All of the above-noted systems and methods for determining range and bearing in the prior art experience some difficulty in multipath and other noisy environments typical of where many such tracking and ranging systems are used. For example, with reference to FIG. 1, an RF signal source 10 may be located at location remote and unknown to a base station 12. Plural blocking and/or reflecting elements 14, such as buildings, towers, mountains may exist in the proximity of and in the direct path between the RF signal source 10 and the base station 12. The blocking and/or reflecting elements cause RF signals impinging upon such elements to be blocked, absorbed, reflected, and often a combination of all three. Generally, such elements cause RF signals to be diminished in strength and to change direction. When a source of RF signals such as the remote source 10 radiates RF signals, such signals are blocked and/or reflected by the elements 14 such that instead of a single signal arriving at the base station 12, multiple versions of the same or slightly altered signal arrive at the base station 12. The different versions of the signals arrive at different times because they have travelled different paths of different distances than either the direct version or other indirect versions. The signals may also be altered from one another because each of the signals has experienced a different environment and may have been subject to different noise and interference sources along the different paths.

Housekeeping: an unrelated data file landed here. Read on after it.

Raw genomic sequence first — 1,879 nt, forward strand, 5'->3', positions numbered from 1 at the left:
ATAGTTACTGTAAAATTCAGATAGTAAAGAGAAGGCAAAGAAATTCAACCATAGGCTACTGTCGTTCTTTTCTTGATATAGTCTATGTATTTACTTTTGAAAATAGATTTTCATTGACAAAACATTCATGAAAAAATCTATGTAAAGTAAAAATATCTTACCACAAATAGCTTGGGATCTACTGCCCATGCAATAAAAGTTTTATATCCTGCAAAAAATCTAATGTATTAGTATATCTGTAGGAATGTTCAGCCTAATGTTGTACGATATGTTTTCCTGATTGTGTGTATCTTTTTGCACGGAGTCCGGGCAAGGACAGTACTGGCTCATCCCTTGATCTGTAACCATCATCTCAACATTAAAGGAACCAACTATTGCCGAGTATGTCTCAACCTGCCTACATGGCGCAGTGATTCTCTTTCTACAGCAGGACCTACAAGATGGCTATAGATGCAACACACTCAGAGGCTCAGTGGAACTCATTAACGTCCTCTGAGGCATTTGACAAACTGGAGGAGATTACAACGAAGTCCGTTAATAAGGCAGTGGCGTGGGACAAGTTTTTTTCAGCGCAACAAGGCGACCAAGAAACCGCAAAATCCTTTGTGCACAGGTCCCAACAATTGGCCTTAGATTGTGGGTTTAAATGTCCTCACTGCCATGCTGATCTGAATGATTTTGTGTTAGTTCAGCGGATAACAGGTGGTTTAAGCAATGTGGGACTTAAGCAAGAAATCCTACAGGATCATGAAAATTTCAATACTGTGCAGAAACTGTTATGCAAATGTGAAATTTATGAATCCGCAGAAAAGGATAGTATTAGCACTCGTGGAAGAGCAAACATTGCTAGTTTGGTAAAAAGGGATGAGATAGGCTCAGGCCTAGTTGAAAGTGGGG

With continued reference to FIG. 1, in a multipath environment, the signal which arrives directly from the RF signal source 10 at the base station 12 may not be the strongest signal. For example, in the system of FIG. 1 three different paths 20, 22, and 24 between the RF signal source 10 and the base station 12 are shown. (It being understood that generally communications are conducted across an arc and not just at selected lines from the RF signal source.) The first signal path 20 proceeds directly from the RF signal source 10 to the base station 12. Because the first signal path intersects two of the elements, and each element tends to diminish the strength of the signal, the signal arriving at the base station 12 is lower in amplitude or power than a signal arriving without being partially absorbed. Note that when the signal on the first signal path impinged on the elements, it is likely that some portion of the signal was reflected and some portion was refracted and never reached the base station 12 but such reflection and refraction are not shown with respect to the first signal path 20 for simplicity of illustration.
The second signal path 22 in the illustration of FIG. 1 is reflected off two of the elements 14 before reaching the base station 12 (refraction and absorption not being shown). If the reflecting surfaces of these two elements are relatively efficient, a relatively strong signal will reach the base station 12 along the second signal path 22. Because the signal traveling the second signal path 22 travelled a longer distance than the signal travelling the first signal path 20, the signal on the second path will arrive at the base station 22 after the signal on the first signal path 20. Similarly, the third signal path 24 is reflected off an element 14 to reach the base station 12.